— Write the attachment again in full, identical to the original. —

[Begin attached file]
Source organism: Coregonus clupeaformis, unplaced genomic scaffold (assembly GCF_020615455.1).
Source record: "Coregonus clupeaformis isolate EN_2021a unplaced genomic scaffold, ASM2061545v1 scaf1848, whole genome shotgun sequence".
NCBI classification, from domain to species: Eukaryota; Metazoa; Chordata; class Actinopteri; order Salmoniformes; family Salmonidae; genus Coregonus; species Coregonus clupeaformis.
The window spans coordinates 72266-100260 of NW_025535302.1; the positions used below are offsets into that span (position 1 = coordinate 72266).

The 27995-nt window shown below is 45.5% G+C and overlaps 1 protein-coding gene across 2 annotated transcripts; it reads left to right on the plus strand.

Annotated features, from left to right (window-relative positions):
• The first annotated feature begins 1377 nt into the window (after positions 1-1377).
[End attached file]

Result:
Source organism: Coregonus clupeaformis, unplaced genomic scaffold (assembly GCF_020615455.1).
Source record: "Coregonus clupeaformis isolate EN_2021a unplaced genomic scaffold, ASM2061545v1 scaf1848, whole genome shotgun sequence".
NCBI classification, from domain to species: Eukaryota; Metazoa; Chordata; class Actinopteri; order Salmoniformes; family Salmonidae; genus Coregonus; species Coregonus clupeaformis.
The window spans coordinates 72266-100260 of NW_025535302.1; the positions used below are offsets into that span (position 1 = coordinate 72266).

The 27995-nt window shown below is 45.5% G+C and overlaps 1 protein-coding gene across 2 annotated transcripts; it reads left to right on the plus strand.

Annotated features, from left to right (window-relative positions):
• The first annotated feature begins 1377 nt into the window (after positions 1-1377).